Making a Sheep Dog Video

International Sheep Dog Society’s Qualifying Runs

 

Famous Border Collies. The incredible working abilities of the Border Collie have covered many centuries. In North America, one of the most prominent handlers and importers of these fine dogs was a fellow by the name of Arthur Allen. There were others, but Arthur was a great handler. Many of the Border Collies that Arthur imported came from a Scottish shepherd by the name of John Gilchrist. John had many well known dogs, but you may find in some of the older registration papers the name, “Gilchrist Spot”. This name was synonymous with the name, John Gilchrist.

On the 2nd morning of the qualifying trial I was asked to attend a press conference in the main tent. Here you can see the Welsh president, Merion Owen, addressing the crews and journalist as we all had breakfast. This was definitely the most organized International that I can remember going to in the past 15 years or so.

merion owen International Sheep Dog Society’s Qualifying RunsOnce the qualifying runs begin, it is always a challenge to pick out the handlers and dogs that I figure I might well need for the video. By looking through the catalogue I usually pick out certain handlers to try to film. It’s impossible to get everyone, as I find myself waiting for an interview or I’m caught up somewhere. This year I wanted to film the run of Paul Turnbull and Sal. Paul is a great handler and I’ve known Paul since the early 1990s when I had a chance to visit his farm in Northumberland. If any of you have the 1990 Finals video from Alnwick Castle, it was Paul’s sheep and handling abilities that introduced and highlighted the video. So, I noted his run as a must. As it turned out, he ended up with the top qualifying run of the 2 days and so, as luck would have it, I was able to use it in the video. A fellow needs a bit of luck sometimes.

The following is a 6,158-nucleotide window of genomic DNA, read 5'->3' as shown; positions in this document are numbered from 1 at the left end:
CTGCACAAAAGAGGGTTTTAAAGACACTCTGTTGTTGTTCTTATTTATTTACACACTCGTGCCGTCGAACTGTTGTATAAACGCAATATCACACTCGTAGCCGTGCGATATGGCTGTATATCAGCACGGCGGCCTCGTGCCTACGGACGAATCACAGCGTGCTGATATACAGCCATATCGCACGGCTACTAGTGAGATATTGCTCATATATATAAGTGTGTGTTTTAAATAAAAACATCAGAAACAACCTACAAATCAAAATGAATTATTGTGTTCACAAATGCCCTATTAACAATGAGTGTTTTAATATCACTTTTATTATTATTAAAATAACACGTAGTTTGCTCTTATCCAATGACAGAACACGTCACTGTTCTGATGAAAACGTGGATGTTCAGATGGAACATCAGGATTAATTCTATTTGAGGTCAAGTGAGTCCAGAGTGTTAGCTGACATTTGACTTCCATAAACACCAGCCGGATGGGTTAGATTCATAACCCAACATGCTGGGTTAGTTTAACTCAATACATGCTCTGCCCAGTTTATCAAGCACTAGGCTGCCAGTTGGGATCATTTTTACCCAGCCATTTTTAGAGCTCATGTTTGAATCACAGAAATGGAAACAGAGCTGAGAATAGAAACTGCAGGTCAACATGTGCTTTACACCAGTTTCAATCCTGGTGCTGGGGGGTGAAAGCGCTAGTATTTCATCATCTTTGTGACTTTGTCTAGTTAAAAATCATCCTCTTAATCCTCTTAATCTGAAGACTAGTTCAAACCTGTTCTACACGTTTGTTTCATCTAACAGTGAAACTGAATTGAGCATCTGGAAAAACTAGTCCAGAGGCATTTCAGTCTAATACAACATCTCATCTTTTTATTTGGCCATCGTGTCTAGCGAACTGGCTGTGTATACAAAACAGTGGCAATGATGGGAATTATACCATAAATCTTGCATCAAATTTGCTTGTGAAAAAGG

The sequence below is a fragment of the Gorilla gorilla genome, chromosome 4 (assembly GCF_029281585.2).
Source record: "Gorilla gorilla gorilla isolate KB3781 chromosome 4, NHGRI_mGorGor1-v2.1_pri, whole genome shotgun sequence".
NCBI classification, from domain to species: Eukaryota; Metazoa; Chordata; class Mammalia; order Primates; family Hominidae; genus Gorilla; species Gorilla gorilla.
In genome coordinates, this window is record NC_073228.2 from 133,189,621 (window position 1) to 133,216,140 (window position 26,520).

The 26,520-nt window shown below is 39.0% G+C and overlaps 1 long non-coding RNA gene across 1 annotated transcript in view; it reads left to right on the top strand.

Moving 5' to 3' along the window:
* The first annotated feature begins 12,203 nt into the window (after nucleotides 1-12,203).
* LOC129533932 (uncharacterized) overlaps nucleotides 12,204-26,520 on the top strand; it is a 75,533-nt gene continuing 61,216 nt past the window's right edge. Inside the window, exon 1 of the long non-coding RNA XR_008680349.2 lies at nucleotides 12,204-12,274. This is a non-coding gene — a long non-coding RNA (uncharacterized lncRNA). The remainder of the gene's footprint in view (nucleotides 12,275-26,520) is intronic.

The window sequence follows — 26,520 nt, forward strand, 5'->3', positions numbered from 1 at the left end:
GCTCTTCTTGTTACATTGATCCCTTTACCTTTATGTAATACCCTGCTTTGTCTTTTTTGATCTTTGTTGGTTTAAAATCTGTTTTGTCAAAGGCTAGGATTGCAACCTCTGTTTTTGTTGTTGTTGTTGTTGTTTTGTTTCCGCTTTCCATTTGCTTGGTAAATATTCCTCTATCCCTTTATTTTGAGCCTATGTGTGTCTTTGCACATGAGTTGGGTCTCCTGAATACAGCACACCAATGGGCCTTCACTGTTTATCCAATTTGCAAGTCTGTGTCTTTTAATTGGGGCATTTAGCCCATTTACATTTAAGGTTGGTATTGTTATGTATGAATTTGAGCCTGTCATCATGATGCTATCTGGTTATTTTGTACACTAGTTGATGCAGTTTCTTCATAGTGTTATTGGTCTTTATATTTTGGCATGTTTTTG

qualifying runs International Sheep Dog Society’s Qualifying Runs
By about 6 pm in the evening, or possibly a little later, the final run of the first day was completed. It takes about half and hour to pack up my gear and another 20 minutes to get back to the hotel. I dare not leave my equipment in the car over night and so I drag everything up to my room and put my different batteries on charge, check out the cameras, dry them off if need be, mark all of the tapes, and seal the used tapes by wrapping them with duct tape.
Apart from the evening happenings, my day is usually changing gear at about 8 pm.

The ISDS International Sheep Dog Trials 2004 DVD

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